I teach an Algebra 1 class that meets every day (our block schedule means classes usually only meet every other day) so I needed twice as many openers for that class. The reason they meet every day is due to substantial learning disabilities, and the majority of the class has a language based learning disability on top of challenges with math. Based on all of this I decided to start each of their bonus classes with the simple question: "How many?" followed by an image. I started with the idea of doing number talks but was quickly captivated by Christopher's simple question (blog post, book coming soon?!) The best part of this activity was the blend of math and language. Wait, maybe the best part was the low entry. Or perhaps it was the opportunity to share all sorts of cool things that helped build foundational skills (ex: subitizing and multiplicative thinking) that these students struggled with? Okay there were too many best parts!

The first week kids declared this baby work. They were in high school, they didn't need to practice counting! They definitely said this because they didn't see the value, but also because it was hard. Many days I would see kids standing at the board counting individual items. My co-teacher and I encouraged students to come up with strategies so they didn't have to count every item. We shared strategies such as counting rows and columns, looking for repetition and grouping nice numbers. Here's one we did in September:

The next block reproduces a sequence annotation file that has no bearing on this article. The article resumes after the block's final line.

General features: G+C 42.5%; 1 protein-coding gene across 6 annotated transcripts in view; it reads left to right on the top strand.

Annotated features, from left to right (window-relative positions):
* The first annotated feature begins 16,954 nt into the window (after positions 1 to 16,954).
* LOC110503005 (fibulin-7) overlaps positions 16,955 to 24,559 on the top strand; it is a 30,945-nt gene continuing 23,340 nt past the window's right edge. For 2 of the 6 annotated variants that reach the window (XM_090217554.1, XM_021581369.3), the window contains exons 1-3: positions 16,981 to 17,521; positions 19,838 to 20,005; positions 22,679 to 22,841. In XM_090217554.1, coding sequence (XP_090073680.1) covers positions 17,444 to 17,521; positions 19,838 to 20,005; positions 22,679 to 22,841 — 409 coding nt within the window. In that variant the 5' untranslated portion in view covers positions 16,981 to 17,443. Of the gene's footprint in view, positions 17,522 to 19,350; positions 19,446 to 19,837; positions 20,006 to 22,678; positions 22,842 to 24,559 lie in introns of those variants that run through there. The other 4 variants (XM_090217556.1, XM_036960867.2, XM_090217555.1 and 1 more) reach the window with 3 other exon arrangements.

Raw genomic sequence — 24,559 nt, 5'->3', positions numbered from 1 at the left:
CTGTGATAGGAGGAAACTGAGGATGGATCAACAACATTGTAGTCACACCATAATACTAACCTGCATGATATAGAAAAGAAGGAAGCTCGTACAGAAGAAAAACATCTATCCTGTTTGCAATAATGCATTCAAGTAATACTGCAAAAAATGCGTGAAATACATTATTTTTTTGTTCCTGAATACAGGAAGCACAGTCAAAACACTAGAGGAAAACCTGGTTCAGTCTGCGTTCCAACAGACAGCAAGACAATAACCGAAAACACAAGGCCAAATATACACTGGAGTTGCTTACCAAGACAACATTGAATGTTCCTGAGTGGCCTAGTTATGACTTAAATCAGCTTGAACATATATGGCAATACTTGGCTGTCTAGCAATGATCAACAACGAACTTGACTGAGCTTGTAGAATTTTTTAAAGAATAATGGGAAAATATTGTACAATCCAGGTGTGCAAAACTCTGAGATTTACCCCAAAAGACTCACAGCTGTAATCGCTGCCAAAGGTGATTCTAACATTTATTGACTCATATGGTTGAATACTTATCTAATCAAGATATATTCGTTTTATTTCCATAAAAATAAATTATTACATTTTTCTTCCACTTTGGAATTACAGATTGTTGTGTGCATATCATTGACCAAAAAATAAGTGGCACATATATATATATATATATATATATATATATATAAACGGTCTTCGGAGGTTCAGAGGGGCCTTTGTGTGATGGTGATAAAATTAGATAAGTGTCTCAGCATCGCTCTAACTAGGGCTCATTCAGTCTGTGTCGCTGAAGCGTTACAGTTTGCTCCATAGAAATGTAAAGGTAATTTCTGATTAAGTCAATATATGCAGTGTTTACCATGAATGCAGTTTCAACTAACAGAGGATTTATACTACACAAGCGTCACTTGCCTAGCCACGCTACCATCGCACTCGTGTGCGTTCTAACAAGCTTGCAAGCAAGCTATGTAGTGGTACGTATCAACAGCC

First kids counted each item (green numbers). Then kids recognized that two halves made a whole and so they counted the number of wholes (red numbers over the image). I remember discussing "what do we call this?" since it wasn't an object we recognized (lime? grape fruit?) but it was important to differentiate between the 8 and the 16. We decided it was definitely a fruit and so we were able to apply that word - language in math class! Then someone (probably me since it was the beginning of the year but not necessarily) pointed out that there were four rows and four columns. One of my students would consistently yell out "array!" when we were discussing rows and columns, I love that he had that word in his vocabulary. We connected counting pieces one by one to multiplying rows by columns. Importantly, I did not belittle anyone for counting one by one. I was happy to hear any and all quantities and strategies. Early in the year I did not get as many contributions, but as students felt more comfortable they stopped complaining and started getting creative.

Just last month we did another image of sliced fruit:

The list on the right is the initial brainstorm (the class is down to six students so one idea from each of them). Then we wanted to get more specific - how big are those two slices? It was an incredibly happy coincidence that we were practicing exponential functions that day, I couldn't have planned that better if I tried! If I hadn't been so focused on the fractions I'm sure they would have added "two seeds" and "one brown background" to their list. Naming the background became the default if someone had already said what they wanted to share. I love that this activity encouraged them to think creatively and pay attention to details.